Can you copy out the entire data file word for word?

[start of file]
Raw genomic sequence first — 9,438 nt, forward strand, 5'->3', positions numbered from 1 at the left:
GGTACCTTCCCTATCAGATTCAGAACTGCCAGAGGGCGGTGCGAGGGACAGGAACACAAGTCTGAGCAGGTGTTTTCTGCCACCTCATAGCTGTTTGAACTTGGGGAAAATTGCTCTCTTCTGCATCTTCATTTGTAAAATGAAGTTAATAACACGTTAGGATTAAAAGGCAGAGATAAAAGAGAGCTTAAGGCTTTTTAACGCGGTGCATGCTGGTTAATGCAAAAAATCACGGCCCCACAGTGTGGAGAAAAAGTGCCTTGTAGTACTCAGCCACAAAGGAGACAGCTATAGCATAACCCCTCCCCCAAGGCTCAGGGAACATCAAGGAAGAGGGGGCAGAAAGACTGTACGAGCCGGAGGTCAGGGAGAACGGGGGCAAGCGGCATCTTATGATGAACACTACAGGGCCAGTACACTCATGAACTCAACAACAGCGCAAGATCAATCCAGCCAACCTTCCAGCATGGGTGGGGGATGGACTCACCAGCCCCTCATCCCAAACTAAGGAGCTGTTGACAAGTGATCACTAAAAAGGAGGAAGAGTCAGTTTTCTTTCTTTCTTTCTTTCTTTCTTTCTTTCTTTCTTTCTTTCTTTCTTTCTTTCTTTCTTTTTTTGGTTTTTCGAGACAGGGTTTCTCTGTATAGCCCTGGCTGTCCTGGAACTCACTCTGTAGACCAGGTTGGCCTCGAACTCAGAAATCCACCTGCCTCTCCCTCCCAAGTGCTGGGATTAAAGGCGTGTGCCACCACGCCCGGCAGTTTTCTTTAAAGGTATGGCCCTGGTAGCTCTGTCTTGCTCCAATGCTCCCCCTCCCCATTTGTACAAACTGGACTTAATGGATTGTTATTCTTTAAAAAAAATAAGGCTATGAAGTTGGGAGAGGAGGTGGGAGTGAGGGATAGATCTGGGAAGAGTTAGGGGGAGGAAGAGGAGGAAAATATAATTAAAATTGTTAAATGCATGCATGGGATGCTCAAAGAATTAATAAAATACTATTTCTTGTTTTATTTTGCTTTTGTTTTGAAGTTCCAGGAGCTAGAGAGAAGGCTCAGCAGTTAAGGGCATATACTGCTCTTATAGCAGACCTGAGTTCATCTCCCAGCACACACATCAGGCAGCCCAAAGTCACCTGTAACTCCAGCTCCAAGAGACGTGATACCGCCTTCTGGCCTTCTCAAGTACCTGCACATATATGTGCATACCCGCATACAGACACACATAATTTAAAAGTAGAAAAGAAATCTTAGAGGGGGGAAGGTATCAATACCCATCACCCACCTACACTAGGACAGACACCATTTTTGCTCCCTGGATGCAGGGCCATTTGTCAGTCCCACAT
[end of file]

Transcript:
Raw genomic sequence first — 9,438 nt, forward strand, 5'->3', positions numbered from 1 at the left:
GGTACCTTCCCTATCAGATTCAGAACTGCCAGAGGGCGGTGCGAGGGACAGGAACACAAGTCTGAGCAGGTGTTTTCTGCCACCTCATAGCTGTTTGAACTTGGGGAAAATTGCTCTCTTCTGCATCTTCATTTGTAAAATGAAGTTAATAACACGTTAGGATTAAAAGGCAGAGATAAAAGAGAGCTTAAGGCTTTTTAACGCGGTGCATGCTGGTTAATGCAAAAAATCACGGCCCCACAGTGTGGAGAAAAAGTGCCTTGTAGTACTCAGCCACAAAGGAGACAGCTATAGCATAACCCCTCCCCCAAGGCTCAGGGAACATCAAGGAAGAGGGGGCAGAAAGACTGTACGAGCCGGAGGTCAGGGAGAACGGGGGCAAGCGGCATCTTATGATGAACACTACAGGGCCAGTACACTCATGAACTCAACAACAGCGCAAGATCAATCCAGCCAACCTTCCAGCATGGGTGGGGGATGGACTCACCAGCCCCTCATCCCAAACTAAGGAGCTGTTGACAAGTGATCACTAAAAAGGAGGAAGAGTCAGTTTTCTTTCTTTCTTTCTTTCTTTCTTTCTTTCTTTCTTTCTTTCTTTCTTTCTTTCTTTCTTTTTTTGGTTTTTCGAGACAGGGTTTCTCTGTATAGCCCTGGCTGTCCTGGAACTCACTCTGTAGACCAGGTTGGCCTCGAACTCAGAAATCCACCTGCCTCTCCCTCCCAAGTGCTGGGATTAAAGGCGTGTGCCACCACGCCCGGCAGTTTTCTTTAAAGGTATGGCCCTGGTAGCTCTGTCTTGCTCCAATGCTCCCCCTCCCCATTTGTACAAACTGGACTTAATGGATTGTTATTCTTTAAAAAAAATAAGGCTATGAAGTTGGGAGAGGAGGTGGGAGTGAGGGATAGATCTGGGAAGAGTTAGGGGGAGGAAGAGGAGGAAAATATAATTAAAATTGTTAAATGCATGCATGGGATGCTCAAAGAATTAATAAAATACTATTTCTTGTTTTATTTTGCTTTTGTTTTGAAGTTCCAGGAGCTAGAGAGAAGGCTCAGCAGTTAAGGGCATATACTGCTCTTATAGCAGACCTGAGTTCATCTCCCAGCACACACATCAGGCAGCCCAAAGTCACCTGTAACTCCAGCTCCAAGAGACGTGATACCGCCTTCTGGCCTTCTCAAGTACCTGCACATATATGTGCATACCCGCATACAGACACACATAATTTAAAAGTAGAAAAGAAATCTTAGAGGGGGGAAGGTATCAATACCCATCACCCACCTACACTAGGACAGACACCATTTTTGCTCCCTGGATGCAGGGCCATTTGTCAGTCCCACAT